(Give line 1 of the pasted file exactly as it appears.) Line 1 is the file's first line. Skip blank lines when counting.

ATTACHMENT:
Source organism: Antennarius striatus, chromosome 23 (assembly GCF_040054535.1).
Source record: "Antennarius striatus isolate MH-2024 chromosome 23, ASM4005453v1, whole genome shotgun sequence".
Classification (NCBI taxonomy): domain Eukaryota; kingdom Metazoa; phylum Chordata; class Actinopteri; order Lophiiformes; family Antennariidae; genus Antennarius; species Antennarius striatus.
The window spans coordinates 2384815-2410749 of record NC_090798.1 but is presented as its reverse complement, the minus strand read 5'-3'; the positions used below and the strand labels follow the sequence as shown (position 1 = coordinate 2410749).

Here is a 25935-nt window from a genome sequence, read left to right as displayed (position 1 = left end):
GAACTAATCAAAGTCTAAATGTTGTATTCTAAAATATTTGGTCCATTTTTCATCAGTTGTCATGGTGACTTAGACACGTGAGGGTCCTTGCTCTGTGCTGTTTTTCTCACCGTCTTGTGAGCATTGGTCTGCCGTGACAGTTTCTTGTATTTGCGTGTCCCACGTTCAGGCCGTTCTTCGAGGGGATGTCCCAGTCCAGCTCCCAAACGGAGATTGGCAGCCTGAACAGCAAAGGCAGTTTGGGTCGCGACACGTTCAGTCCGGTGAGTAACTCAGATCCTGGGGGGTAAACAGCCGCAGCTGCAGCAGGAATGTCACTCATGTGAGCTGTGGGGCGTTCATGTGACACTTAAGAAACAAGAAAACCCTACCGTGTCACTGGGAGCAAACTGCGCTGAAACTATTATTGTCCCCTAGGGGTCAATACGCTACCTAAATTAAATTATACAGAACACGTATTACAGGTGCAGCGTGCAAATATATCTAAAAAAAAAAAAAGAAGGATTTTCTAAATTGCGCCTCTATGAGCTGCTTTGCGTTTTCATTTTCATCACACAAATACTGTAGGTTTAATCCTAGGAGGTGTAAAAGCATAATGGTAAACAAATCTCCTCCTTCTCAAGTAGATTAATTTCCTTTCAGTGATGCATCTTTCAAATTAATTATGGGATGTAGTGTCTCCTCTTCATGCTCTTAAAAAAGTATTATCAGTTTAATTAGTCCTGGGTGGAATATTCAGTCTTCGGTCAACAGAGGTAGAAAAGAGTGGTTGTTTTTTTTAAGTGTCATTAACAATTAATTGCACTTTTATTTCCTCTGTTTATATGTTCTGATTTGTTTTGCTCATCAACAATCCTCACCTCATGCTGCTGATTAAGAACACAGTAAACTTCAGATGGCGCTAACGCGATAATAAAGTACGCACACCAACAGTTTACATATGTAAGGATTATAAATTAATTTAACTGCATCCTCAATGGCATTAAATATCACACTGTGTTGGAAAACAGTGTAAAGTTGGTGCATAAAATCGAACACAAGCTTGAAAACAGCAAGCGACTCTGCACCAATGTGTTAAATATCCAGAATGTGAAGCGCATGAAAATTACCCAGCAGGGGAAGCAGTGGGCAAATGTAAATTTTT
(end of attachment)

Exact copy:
Source organism: Antennarius striatus, chromosome 23 (assembly GCF_040054535.1).